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Tobacco researchers offer dim assessment of a marijuana legalization measure proposed for California ballot

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SAN FRANCISCO — A marijuana legalization measure likely to end up on the California ballot this year does not do enough to prioritize public health over business interests with the financial incentive and political clout to downplay any adverse effects of allowing people to use pot recreationally, two researchers with expertise in curbing tobacco use said Tuesday.

Stanton Glantz and Rachel Barry of the Center for Tobacco Control Research and Education at the University of California, San Francisco said that while they support legalization, they worry the initiative as currently written would create a legal marijuana market dominated by large players with the incentive and political clout to downplay the adverse health effects of pot, just as tobacco companies did decades ago.

"The goal of any marijuana regulatory framework should be to treat marijuana regulation like tobacco regulation, allowing sale and use to be legal, while simultaneously creating an environment where falling numbers of people are interested in buying and using it," they wrote in a 50-page analysis of the Adult Use of Marijuana Act.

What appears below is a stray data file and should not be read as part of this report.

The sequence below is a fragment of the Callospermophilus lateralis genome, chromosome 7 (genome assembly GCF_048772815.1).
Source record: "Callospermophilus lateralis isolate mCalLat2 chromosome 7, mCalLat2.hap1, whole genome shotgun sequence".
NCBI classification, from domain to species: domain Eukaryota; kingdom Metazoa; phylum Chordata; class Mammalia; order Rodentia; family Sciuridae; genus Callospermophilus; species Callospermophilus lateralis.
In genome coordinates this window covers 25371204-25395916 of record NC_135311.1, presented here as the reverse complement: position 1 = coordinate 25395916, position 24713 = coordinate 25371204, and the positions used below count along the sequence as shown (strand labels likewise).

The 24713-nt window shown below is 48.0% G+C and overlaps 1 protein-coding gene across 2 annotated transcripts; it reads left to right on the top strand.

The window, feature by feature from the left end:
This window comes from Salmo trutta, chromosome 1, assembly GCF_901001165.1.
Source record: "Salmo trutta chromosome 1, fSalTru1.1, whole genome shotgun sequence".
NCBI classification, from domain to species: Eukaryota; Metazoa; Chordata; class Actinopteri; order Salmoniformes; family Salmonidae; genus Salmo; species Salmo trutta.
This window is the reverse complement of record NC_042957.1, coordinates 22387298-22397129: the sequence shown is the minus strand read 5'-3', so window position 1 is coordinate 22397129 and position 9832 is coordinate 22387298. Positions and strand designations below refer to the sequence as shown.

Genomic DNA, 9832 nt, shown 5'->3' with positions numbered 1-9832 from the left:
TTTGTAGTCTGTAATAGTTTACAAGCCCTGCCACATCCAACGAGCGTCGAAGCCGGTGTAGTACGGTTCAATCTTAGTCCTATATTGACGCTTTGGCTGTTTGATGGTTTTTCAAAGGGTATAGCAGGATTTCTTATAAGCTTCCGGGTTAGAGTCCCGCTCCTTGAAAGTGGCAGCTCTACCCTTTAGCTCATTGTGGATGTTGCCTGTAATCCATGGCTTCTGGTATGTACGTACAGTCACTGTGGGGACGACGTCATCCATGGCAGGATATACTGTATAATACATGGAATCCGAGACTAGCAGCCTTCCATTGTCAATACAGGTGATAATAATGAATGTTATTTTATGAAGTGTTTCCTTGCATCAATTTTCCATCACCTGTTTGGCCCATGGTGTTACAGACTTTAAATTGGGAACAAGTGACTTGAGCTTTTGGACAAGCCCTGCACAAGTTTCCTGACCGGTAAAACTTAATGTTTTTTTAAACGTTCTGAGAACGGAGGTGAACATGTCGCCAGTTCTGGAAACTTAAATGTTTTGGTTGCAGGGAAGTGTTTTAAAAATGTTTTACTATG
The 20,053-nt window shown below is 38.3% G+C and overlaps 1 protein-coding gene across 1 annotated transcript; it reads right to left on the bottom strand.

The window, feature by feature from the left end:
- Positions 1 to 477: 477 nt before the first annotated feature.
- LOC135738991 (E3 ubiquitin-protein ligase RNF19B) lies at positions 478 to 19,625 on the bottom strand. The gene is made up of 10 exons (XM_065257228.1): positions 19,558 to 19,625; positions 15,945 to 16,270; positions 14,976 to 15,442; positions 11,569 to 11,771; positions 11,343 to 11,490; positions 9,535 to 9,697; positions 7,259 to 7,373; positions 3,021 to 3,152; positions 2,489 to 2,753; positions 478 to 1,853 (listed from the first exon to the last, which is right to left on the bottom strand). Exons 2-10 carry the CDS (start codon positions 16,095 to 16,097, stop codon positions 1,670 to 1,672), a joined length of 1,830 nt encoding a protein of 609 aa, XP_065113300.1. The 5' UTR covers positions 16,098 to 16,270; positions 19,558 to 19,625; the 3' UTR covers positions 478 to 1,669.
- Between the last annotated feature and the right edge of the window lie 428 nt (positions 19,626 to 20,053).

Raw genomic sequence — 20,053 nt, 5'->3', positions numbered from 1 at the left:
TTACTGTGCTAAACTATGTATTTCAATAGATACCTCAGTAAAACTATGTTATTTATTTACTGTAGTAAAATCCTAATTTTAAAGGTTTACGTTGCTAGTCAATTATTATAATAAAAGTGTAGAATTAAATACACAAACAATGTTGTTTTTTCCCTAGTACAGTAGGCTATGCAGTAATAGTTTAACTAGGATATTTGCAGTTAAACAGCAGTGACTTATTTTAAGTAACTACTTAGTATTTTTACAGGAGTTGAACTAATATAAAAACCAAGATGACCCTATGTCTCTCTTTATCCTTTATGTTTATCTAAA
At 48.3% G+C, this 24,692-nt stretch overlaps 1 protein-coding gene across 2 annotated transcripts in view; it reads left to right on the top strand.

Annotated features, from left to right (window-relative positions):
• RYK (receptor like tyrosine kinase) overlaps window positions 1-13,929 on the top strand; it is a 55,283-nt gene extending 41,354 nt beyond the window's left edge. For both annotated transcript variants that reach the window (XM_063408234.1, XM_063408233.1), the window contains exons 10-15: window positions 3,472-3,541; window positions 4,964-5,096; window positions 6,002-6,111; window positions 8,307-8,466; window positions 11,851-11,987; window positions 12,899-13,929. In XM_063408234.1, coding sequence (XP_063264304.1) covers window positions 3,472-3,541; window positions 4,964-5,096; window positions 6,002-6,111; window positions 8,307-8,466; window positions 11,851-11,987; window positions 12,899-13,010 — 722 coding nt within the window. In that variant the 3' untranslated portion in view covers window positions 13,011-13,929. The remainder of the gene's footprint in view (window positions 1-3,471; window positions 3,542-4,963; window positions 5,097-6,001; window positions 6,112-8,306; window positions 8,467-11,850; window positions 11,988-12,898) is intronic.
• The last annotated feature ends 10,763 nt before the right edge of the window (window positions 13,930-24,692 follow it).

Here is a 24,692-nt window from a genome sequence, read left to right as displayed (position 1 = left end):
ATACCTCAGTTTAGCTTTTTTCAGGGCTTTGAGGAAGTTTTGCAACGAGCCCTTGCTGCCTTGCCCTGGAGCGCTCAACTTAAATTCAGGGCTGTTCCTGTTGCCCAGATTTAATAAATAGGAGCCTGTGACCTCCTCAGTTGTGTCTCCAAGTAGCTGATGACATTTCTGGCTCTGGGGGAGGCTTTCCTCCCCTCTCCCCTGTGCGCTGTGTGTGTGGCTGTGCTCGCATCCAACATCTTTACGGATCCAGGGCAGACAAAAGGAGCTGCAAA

Barry and Glantz published their critique the day after the California Medical Association endorsed the initiative spearheaded by former Facebook President and backed by Lt. Gov. and the nation's leading marijuana advocacy groups.

Dr. Donald Lyman, a co-proponent of the initiative and former chief of the California Department of Public Health's Division of Chronic Disease and Injury Control, said in a statement that the UCSF researchers disregarded the detailed product-labeling requirements, advertising restrictions and other safeguards written into the ballot measure.

"With due respect to Ms. Barry and Dr. Glantz and their unquestionably proud legacy in the field of tobacco research, their analysis is not just factually inaccurate in several key areas but its fundamental premise — that marijuana must be regulated exactly like tobacco — represents an awkward minority opinion not widely shared within the public health community," Lyman said.

The initiative's backers have until July 5 to gather the signatures needed to qualify the measure for the November ballot.

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